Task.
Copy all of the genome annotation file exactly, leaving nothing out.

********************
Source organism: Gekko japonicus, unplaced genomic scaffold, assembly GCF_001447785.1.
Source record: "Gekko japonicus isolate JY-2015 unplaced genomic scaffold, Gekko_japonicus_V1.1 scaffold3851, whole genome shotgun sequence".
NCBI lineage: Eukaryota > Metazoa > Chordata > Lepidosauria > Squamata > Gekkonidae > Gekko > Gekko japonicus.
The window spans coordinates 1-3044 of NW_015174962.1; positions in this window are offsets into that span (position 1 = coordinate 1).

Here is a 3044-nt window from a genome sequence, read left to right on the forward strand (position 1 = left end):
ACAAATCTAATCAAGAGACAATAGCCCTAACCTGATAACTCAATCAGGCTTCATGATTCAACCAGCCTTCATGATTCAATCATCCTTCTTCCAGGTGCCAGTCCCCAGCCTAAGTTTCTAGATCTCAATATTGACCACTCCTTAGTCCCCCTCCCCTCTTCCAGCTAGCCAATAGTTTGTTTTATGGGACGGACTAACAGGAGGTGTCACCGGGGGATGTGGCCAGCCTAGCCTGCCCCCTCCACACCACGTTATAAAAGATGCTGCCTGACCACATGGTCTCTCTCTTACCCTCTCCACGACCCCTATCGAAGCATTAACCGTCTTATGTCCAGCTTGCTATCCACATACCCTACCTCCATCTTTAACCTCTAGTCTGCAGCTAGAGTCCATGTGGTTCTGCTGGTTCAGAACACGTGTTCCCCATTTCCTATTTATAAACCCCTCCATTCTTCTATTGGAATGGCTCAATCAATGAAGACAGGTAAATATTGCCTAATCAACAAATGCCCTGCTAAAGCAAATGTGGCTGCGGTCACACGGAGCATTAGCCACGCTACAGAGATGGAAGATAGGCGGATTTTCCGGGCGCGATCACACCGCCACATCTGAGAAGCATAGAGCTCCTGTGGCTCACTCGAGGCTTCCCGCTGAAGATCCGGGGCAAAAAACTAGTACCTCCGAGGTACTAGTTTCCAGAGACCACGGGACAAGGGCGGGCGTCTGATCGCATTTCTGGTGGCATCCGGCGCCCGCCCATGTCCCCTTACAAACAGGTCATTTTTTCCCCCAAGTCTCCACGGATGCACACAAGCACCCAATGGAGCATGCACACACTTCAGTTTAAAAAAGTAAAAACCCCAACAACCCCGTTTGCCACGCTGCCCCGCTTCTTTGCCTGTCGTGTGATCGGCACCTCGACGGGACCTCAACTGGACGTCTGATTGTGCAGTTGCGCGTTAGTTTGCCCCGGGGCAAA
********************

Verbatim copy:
Source organism: Gekko japonicus, unplaced genomic scaffold, assembly GCF_001447785.1.
Source record: "Gekko japonicus isolate JY-2015 unplaced genomic scaffold, Gekko_japonicus_V1.1 scaffold3851, whole genome shotgun sequence".
NCBI lineage: Eukaryota > Metazoa > Chordata > Lepidosauria > Squamata > Gekkonidae > Gekko > Gekko japonicus.
The window spans coordinates 1-3044 of NW_015174962.1; positions in this window are offsets into that span (position 1 = coordinate 1).

Here is a 3044-nt window from a genome sequence, read left to right on the forward strand (position 1 = left end):
ACAAATCTAATCAAGAGACAATAGCCCTAACCTGATAACTCAATCAGGCTTCATGATTCAACCAGCCTTCATGATTCAATCATCCTTCTTCCAGGTGCCAGTCCCCAGCCTAAGTTTCTAGATCTCAATATTGACCACTCCTTAGTCCCCCTCCCCTCTTCCAGCTAGCCAATAGTTTGTTTTATGGGACGGACTAACAGGAGGTGTCACCGGGGGATGTGGCCAGCCTAGCCTGCCCCCTCCACACCACGTTATAAAAGATGCTGCCTGACCACATGGTCTCTCTCTTACCCTCTCCACGACCCCTATCGAAGCATTAACCGTCTTATGTCCAGCTTGCTATCCACATACCCTACCTCCATCTTTAACCTCTAGTCTGCAGCTAGAGTCCATGTGGTTCTGCTGGTTCAGAACACGTGTTCCCCATTTCCTATTTATAAACCCCTCCATTCTTCTATTGGAATGGCTCAATCAATGAAGACAGGTAAATATTGCCTAATCAACAAATGCCCTGCTAAAGCAAATGTGGCTGCGGTCACACGGAGCATTAGCCACGCTACAGAGATGGAAGATAGGCGGATTTTCCGGGCGCGATCACACCGCCACATCTGAGAAGCATAGAGCTCCTGTGGCTCACTCGAGGCTTCCCGCTGAAGATCCGGGGCAAAAAACTAGTACCTCCGAGGTACTAGTTTCCAGAGACCACGGGACAAGGGCGGGCGTCTGATCGCATTTCTGGTGGCATCCGGCGCCCGCCCATGTCCCCTTACAAACAGGTCATTTTTTCCCCCAAGTCTCCACGGATGCACACAAGCACCCAATGGAGCATGCACACACTTCAGTTTAAAAAAGTAAAAACCCCAACAACCCCGTTTGCCACGCTGCCCCGCTTCTTTGCCTGTCGTGTGATCGGCACCTCGACGGGACCTCAACTGGACGTCTGATTGTGCAGTTGCGCGTTAGTTTGCCCCGGGGCAAA